Saturday, September 18, 2010

Charity Beareth All Things: "Bearing" as "Producing"

As I said at the beginning of last week's New Year's Resolution post, in my introductory post for this month's resolution to "bear more things", I focused on the idea that "to bear all things" must be different than "to endure all things" - since bearing and enduring are listed as separate aspects of charity in 1 Corinthians 13:7. Therefore, I looked up the verb "to bear" and listed the possibilities that might reflect what Paul meant in his statement that charity beareth all things.

Last week's post focused on looking what Paul might have meant if "beareth" is read as "possesseth", while this week I want to look at "beareth" meaning the following:

to bring forth (young); give birth to; to produce by natural growth: to bear a child; to bear fruit

In context of the rest of 1 Corinthians 13, this definition is fascinating to me - and it is one I had never considered prior to this month. Substituting "produceth" for "beareth", the new statement is:

Charity produceth all things.

What does charity "produce"?

Based on 1 Corinthians 13:4-7, charity produceth:

long-suffering - kindness - lack of envy - lack of externally and internally separating pride - propriety - selflessness - forbearance in provocation - purity of thought - repulsion toward iniquity - rejoicing for truth

Thus far, this post is almost identical to last week's post, but there is a radically different foundation to this meaning ("produceth") than last week's meaning ("possesseth") that is worth considering - a difference that doesn't change the appearance of charity (how it looks from the outside) but, rather, alters the acquisition or development of charity in a way that resonates with me.

In a previous post about repentance ("A Fresh View of Repentance"), I started by mentioning how the Bible Dictionary (and "Preach My Gospel") defines repentance. I wrote:

The Bible Dictionary defines "repentance" as: "a change of mind, i.e., a fresh view about God, about oneself, and about the world" . . .

It means repentance is the process of closing the gap between what we are naturally (incomplete, part, partially developed) and what He has commanded us to become (complete, whole, fully developed) . . .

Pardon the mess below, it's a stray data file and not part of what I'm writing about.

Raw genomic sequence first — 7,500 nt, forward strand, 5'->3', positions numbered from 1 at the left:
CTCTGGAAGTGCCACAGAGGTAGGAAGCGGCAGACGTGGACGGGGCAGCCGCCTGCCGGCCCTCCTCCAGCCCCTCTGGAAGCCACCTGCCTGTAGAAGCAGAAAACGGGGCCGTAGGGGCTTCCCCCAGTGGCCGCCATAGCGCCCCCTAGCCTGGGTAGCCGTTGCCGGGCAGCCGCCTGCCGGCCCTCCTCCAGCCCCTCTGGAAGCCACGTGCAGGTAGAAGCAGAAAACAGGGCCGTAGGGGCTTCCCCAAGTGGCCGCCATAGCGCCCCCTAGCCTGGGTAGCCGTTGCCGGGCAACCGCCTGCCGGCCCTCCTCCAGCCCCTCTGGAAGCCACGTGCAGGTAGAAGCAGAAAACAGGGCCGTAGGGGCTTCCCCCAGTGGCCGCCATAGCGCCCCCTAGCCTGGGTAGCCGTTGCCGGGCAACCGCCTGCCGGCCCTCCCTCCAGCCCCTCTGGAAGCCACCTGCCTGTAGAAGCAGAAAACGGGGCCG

You repent by giving Him your heart and letting Him change your actions."

Defining "beareth" as "possesseth" is powerful, in my opinion, as it focuses on becoming a "new creature in Christ" - one who is progressively more like God due directly to a focused effort to emulate Him and acquire His divine characteristics. However, defining "beareth" as "produceth" takes this idea one step further and focuses on the idea that it's not enough simply to "possess" something; rather, it is critical to full development (godhood) to USE what one possesses in the production of godliness - in one's self, of course, but perhaps as importantly in others.

In this light, it isn't enough to seek to have God in our hearts. To be truly charitable, we must model God in our actions. In this view, full charity is not something that only is sought, but, rather, it is sought to be shared.

In 1 John 4:7, it says:

Beloved, let us love one another: for love is of God; and every one that loveth is born of God, and knoweth God.

I believe that "love" in this case is a verb, not a noun - a course of action, not a feeling. Perhaps Paul is saying that charity felt by someone from someone else begats or produces in that person the motivation, understanding, desire, vision, etc. to reproduce charity in themselves. Perhaps Paul is reiterating a principle in one of my favorite scriptures (1 John 4:19):

We love him, because he first loved us.

Perhaps His charity produces ours - and we, in turn, need to use our own development of charity in such a way that it produces charity in others. In this way, we also become lower case "saviors" in the creation of Zion - in the dissemination of a love that is meant to be universal.

It certainly is worth considering as we contemplate another wonderful scripture in that same chapter (1 John 4:16):

God is love

1 comment:

ji said...

Certainly, words have meaning, and meanings often change over time. I appreciate looking for larger meaning in the scriptures, such as you're doing.